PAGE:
By Frank D. DeMarco –
For us to understand the Patient Protection and Affordable Care Act we must understand the history of healthcare in our nation.
The first set of Codified Laws in Society and the manner that society functions can be found as early as 62 BC with the Code of Hammurabi. The Code was inscribed on a large tower located in Babylon, which is now present day Iraq. In that Code, interpretations described how society was to act and to function as its own entity. Many of the writings mentioned were to help those in need and provide care inclusive of health, long term care, workers’ benefits (compensation), and death.
With that in mind, let us focus on the history of national health care in the United States, beginning with initiatives as early as 1883. At that time the Federal Government relinquished authority to each state to create, implement, fund and enforce such programs. This philosophy continued until the early 20th Century when many labor reformers were trying to develop and implement social reform for the Labor Class. President Theodore Roosevelt’s philosophy for a national health care policy was in order for the “nation to be strong.”
The American Association of Labor Legislation Bill of 1915 enacted guidelines for health insurance for the working class and families. All costs for healthcare were to be shared between workers, employers and the individual state. Ironically, the American Medical Association supported efforts to have compulsory health insurance for all as early as 1917.
As health care costs escalated in the 1920’s, the nation saw a need for increased health care coverage.
From 1920 until 1965, when the Medicare Act was enacted numerous Presidents attempted to enact a National Health Care Policy for the nations’ citizens.
On March 23, 2010, the Patient Protection and Affordable Care Act was passed by the Congress of the United States and enacted into Law with provisions being phased in for a period of March 2010 through 2020. This is what many contemporaries, critics and supporters have come to label as “Obama Care.”
I prefer to identify it as the Legal Title and not politicize the law for political purposes.
The premise for the entire Patient Protection and Affordable Care act include the following:
A. No health insurance carrier may exclude individuals or persons from coverage based upon pre existing conditions, and the same premium price is to be offered to all applicants by the insurer regardless of gender or pre-existing conditions excluding tobacco use.
B. Minimum Standards for health insurance policies are established.
C. All individuals are to secure an approved private insurance policy or pay a penalty, unless the individual is covered by an employer sponsored health plan, Medicare, Medicaid, or other public insurance program. If the individual does not have an exemption, or not a member of a protected status, a penalty may be levied for failure to comply with the mandate. The mandate also provides for individuals with low incomes for subsidies to offset the expense of the insurance.
D. Businesses do not have to comply with the law until 2015.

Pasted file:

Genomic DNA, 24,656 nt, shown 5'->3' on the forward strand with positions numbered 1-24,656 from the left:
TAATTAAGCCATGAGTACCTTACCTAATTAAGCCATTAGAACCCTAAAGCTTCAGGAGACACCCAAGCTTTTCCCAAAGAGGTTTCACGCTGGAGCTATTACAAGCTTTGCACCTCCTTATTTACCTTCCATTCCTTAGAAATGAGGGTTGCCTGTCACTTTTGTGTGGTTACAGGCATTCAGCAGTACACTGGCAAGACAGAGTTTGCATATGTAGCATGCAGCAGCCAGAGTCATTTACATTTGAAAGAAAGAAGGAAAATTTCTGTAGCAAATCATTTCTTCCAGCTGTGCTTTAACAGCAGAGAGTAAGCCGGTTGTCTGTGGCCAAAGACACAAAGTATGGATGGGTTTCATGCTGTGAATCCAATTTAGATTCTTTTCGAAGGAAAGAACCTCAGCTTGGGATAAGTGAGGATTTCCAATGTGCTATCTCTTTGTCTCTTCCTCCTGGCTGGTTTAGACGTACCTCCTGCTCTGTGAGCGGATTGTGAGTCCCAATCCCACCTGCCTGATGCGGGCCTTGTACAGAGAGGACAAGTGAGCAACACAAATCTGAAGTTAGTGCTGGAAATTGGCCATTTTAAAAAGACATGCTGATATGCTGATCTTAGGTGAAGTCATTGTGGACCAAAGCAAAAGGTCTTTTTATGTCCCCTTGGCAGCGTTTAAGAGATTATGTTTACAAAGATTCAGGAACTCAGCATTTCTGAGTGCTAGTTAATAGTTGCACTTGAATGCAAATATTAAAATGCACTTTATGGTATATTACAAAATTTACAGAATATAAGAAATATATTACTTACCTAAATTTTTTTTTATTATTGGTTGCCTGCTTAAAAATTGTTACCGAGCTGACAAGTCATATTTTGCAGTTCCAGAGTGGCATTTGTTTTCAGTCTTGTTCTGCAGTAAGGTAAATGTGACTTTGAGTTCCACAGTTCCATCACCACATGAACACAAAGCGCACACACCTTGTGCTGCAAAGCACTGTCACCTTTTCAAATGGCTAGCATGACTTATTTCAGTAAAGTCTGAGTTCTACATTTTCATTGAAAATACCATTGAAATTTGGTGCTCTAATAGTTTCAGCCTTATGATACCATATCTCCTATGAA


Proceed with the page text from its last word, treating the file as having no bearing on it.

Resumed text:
All health insurance policies with an effective action date of January 1, 2014 and subsequent dates thereafter, there are no health insurance qualifiers required to be approved for a plan.
Each individual health insurance program must have 10 Essential Health Benefits included in the plan. These benefits include and are not limited to the following: prescription coverage, mental health coverage, well being programs which include preventive care, dental care for children, and routine medical diagnostic tests.
Individuals who do not select a program in compliance with the Act after March 31, 2014, will be penalized monetarily as little as $ 95.00 or 1% of gross household income. The penalties will increase each year for a maximum of 3 years.
Based upon the subsidy levels, individuals should inquire of the Affordable Care Marketplace to determine subsidy eligibility. However, the computer program has not functioned since its implementation and has been under increased criticism since its implementation.
Another manner to determine subsidy eligibility is to complete an approved paper application. I have found this to be an easy and more effective manner to expedite the process. Once the subsidy is approved, then the applicant will be able to determine which health care program will benefit them and the premium cost.
The subsidy work in two ways.
1. The insured can elect to use the subsidy as a Tax Credit at the end of the tax year.
2. Can elect to have the subsidy remitted to the insurance carrier as part of the premium payment.
At the time of this writing, I have received no clarification or information as to how the subsidy payments will be remitted to the insurance carrier.
One of the most equitable benefits of the law is that each health insurance carrier must spend at least 80% of all premiums on the insured’s’ health care. Otherwise, excess premiums must be returned to the premium payer.
As an Independent Representative dealing in the Health Care arena, I am capable of aiding in the explanation and research of an individuals’ subsidy level, assisting in the completion of appropriate paperwork at this significant point in our society.
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